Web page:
Experts quoted by the Washington Post think it almost certain the US military will use “high-powered microwave weapons” (HPM) against Iraq:
- They use bursts of electromagnetic energy, delivered by low-impact bombs or “ray gun”-like devices, to disable or destroy the electronics that control everything from an enemy’s radar to its laptops.
Although the pulse can easily incapacitate or even burn out microchips or circuitry, it is weak enough so that humans might not even know they had been attacked until their computers started to crash.
“These weapons are designed almost exclusively for destroying electronic systems,” said defense analyst Loren Thompson, author of a recent study on high-powered microwaves and other “directed-energy” weapons. “They minimize collateral damage, overkilling and wasted effort. I tend to think this could make war more humane.”
In particular, analysts point out, high-powered microwaves have an obvious attraction in an urban setting, where noncombatants are vulnerable. Iraqi President Saddam Hussein has concentrated his elite troops around Baghdad, apparently intending to make a U.S.-led invasion force its way into the capital.
Silent, invisible shivers of energy worming their way into bunkers and zapping the electronics of the enemy – the trouble is it cuts both ways:
- From a military standpoint, the biggest drawback is the possibility that the pulses end up damaging friendly electronics as they rebound through a battlefield.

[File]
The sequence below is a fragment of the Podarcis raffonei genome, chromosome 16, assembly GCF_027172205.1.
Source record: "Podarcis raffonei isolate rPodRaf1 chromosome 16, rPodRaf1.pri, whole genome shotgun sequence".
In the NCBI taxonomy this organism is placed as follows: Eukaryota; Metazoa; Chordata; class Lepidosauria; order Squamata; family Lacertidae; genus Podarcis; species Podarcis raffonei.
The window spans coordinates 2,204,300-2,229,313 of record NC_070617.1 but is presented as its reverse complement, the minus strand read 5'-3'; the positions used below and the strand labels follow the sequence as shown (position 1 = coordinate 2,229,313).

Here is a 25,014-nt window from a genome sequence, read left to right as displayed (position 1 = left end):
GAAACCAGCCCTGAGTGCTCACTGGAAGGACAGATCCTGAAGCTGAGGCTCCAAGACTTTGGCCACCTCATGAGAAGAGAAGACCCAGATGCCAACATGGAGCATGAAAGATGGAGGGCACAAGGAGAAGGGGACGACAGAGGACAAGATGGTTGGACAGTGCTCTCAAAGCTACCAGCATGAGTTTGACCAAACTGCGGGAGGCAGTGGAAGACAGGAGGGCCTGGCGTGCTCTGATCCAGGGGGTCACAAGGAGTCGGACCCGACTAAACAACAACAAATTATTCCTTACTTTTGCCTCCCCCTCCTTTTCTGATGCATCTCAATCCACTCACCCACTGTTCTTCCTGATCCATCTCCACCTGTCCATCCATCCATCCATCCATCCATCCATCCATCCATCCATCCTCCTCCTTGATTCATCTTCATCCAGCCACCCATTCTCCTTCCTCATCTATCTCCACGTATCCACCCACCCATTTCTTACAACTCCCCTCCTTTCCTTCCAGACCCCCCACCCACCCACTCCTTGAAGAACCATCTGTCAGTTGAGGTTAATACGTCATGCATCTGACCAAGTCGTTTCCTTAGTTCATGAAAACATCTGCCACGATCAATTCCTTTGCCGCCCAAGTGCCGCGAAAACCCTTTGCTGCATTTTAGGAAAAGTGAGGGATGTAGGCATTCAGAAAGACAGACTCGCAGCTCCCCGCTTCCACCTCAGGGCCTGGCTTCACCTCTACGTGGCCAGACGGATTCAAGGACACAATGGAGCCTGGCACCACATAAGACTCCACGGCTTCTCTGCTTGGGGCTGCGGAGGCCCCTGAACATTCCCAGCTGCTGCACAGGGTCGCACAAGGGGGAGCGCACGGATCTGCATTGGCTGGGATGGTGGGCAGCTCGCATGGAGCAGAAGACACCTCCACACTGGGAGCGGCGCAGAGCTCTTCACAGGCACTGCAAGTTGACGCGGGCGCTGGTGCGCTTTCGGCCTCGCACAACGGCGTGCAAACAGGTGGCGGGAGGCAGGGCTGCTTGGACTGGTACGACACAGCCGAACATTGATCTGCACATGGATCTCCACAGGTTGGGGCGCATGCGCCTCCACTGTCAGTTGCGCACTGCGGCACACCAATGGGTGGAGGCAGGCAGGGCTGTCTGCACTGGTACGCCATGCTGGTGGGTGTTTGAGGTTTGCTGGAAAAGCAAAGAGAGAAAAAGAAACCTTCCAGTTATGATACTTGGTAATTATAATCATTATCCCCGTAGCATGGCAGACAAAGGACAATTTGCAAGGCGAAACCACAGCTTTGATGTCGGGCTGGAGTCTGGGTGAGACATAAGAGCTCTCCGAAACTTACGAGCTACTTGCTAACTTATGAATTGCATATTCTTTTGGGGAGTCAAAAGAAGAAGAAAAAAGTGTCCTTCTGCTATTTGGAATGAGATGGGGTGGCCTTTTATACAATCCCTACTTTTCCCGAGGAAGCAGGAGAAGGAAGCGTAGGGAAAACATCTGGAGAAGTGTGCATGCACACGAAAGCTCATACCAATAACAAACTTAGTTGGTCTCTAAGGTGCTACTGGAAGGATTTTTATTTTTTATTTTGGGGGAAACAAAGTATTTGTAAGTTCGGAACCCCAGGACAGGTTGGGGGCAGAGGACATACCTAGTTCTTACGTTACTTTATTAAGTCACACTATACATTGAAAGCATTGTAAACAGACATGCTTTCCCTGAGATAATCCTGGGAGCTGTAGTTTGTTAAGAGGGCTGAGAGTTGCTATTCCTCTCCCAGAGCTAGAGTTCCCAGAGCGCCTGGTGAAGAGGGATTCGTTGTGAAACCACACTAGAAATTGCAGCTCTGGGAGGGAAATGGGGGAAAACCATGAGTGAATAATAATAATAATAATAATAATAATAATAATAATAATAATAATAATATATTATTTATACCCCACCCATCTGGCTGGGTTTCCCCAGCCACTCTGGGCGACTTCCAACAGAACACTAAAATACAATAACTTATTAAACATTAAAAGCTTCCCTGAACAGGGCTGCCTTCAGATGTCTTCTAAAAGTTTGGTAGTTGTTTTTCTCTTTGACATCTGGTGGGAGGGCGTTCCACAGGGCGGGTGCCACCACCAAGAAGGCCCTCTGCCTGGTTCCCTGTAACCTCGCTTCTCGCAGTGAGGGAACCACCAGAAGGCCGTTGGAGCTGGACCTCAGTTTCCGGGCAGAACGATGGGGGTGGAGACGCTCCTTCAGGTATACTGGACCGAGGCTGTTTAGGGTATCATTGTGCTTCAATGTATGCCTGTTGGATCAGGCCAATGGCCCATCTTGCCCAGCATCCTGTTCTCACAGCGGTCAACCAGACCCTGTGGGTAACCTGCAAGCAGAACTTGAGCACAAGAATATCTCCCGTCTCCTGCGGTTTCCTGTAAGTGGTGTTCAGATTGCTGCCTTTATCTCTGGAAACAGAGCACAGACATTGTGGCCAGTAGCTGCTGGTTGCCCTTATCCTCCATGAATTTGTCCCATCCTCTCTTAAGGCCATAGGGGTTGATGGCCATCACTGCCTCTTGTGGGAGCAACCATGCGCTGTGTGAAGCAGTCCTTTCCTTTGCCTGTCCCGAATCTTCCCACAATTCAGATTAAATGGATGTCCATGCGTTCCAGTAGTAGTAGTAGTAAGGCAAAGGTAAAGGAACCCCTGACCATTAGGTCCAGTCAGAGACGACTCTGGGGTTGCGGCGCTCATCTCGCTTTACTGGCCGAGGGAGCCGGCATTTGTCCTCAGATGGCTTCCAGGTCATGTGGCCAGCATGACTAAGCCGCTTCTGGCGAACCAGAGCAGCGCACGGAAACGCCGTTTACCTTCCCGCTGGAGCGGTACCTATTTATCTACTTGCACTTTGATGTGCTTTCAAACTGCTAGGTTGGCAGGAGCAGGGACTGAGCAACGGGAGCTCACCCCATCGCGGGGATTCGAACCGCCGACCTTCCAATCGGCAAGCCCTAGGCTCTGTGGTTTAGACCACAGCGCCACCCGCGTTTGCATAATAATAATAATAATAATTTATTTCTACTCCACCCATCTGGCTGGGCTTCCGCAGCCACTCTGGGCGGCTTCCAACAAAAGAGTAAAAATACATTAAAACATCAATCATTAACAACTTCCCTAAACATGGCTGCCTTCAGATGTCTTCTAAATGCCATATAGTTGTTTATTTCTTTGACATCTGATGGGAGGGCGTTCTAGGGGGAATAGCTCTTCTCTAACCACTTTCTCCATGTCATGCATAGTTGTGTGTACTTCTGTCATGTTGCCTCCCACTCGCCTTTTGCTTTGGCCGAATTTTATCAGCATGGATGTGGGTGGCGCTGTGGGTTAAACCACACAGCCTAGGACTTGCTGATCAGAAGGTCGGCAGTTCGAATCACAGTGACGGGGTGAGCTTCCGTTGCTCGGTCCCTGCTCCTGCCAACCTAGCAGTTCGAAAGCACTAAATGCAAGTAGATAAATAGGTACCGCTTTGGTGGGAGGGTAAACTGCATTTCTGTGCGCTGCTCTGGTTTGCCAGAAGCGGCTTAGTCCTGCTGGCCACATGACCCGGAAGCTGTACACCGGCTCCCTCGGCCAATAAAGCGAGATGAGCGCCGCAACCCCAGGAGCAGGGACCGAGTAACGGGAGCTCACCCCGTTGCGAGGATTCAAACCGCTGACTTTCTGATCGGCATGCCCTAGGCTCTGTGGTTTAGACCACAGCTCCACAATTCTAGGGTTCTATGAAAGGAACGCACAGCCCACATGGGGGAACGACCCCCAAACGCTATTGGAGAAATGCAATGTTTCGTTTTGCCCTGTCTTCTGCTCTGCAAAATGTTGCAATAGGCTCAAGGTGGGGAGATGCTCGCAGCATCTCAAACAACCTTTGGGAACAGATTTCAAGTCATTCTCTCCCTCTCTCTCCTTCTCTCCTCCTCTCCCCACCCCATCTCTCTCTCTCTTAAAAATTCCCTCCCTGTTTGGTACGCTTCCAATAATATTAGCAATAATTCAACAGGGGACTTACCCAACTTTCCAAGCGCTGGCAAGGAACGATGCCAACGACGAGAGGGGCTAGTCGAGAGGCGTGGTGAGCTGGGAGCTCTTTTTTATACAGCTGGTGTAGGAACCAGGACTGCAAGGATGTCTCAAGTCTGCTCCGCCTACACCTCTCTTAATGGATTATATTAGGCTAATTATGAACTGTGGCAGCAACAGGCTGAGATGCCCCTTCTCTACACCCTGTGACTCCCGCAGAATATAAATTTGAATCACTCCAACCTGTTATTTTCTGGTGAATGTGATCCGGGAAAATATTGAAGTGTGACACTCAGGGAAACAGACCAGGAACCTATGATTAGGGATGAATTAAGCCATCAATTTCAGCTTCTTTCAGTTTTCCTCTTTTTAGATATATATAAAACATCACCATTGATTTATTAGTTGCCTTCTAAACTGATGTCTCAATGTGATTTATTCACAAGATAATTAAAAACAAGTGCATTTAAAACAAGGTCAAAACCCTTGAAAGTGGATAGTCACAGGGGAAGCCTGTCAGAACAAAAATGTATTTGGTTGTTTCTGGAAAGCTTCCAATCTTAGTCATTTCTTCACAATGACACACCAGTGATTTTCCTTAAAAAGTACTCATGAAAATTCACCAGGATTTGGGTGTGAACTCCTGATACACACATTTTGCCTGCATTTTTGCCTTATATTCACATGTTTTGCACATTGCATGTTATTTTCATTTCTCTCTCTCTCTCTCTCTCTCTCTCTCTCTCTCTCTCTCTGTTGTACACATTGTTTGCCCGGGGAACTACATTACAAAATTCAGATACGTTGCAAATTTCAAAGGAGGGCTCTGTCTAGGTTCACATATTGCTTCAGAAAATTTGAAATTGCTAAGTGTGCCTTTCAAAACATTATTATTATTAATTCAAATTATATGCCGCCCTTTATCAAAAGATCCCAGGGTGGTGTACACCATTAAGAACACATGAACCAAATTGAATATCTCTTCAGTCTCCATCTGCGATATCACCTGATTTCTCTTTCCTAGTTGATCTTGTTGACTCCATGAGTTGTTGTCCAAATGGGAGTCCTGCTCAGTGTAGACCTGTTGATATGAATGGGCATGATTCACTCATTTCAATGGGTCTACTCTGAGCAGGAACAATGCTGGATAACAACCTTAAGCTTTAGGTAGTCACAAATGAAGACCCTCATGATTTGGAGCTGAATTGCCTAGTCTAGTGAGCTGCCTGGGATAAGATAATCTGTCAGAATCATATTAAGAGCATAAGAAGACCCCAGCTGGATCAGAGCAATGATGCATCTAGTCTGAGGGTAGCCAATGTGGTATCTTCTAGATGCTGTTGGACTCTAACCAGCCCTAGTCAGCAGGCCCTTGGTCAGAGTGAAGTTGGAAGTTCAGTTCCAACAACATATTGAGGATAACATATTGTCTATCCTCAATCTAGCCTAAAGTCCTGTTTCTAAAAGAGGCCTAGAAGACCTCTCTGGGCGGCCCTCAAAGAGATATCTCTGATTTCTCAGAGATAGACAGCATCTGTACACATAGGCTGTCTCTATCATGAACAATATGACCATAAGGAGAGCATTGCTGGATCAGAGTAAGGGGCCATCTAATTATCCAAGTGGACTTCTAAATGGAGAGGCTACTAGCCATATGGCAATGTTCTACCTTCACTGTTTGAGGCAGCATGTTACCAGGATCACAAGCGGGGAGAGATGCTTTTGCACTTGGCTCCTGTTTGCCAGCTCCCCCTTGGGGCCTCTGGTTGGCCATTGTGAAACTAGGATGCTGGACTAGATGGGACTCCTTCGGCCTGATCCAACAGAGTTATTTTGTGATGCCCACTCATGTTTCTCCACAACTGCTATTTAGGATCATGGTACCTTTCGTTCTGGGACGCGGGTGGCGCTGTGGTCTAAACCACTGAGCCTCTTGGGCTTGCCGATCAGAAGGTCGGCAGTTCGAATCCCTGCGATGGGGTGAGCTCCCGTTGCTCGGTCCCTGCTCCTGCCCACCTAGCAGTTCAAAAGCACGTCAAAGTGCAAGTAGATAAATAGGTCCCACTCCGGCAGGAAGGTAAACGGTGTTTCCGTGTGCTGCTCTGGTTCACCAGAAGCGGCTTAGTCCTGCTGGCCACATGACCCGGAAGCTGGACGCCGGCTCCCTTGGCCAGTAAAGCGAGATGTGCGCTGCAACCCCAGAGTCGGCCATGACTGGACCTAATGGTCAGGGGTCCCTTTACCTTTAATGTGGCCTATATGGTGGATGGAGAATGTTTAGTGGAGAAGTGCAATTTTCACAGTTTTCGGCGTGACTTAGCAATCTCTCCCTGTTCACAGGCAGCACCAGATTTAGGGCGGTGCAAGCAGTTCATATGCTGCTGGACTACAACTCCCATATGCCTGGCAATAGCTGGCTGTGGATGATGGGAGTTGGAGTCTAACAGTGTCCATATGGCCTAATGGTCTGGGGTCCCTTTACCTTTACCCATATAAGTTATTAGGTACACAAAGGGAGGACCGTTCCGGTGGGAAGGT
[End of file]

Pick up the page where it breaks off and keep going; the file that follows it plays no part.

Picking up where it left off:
“Our existing military infrastructure is currently almost defenseless against the type of energy pulse that an HPM would produce,” Thompson said. “The benefits of the information age created a vulnerability not only for our enemies, but for ourselves.”
High-powered microwave weapons make use of the same principle that causes static to invade a car radio beneath a power line. More power on a frequency approximating that of the radio can cause progressively worse damage, and at some point will shut down or burn out delicate electronics. The armed forces describe the range of possibilities as the “four D’s — deny, disrupt, damage or destroy.”
“Anything that an enemy has that uses electronics could be vulnerable,” said the University of New Mexico’s Edl Schamiloglu, an electrical and computer engineer. “Radars, computers, infrared guidance systems — you name it.”
The HPMs come in two flavors: “ultrawide band” and “narrow band”:
- ultrawide band … uses an explosion to provide one quick, powerful burst of radiation over a broad range of frequencies. The likeliest method of delivery is via cruise missile, which can get the weapon close to the target without infecting friendly electronics.
….Once the waves are on their way, they will travel along any electrical circuit they encounter, and are particularly adept at taking advantage of enemy antennas and other devices as capable of receiving signals as they are of transmitting them. An antenna or other exposed sensor is called “the front door.”
But it is not the only entrance. The emissions can also travel through cracks, seams, metal conduits or other “back door” avenues, crawling into hardened bunkers to disable electronics with a sudden, virtually undetectable power jolt. The microwaves will destroy the electronics even when the equipment is not operating.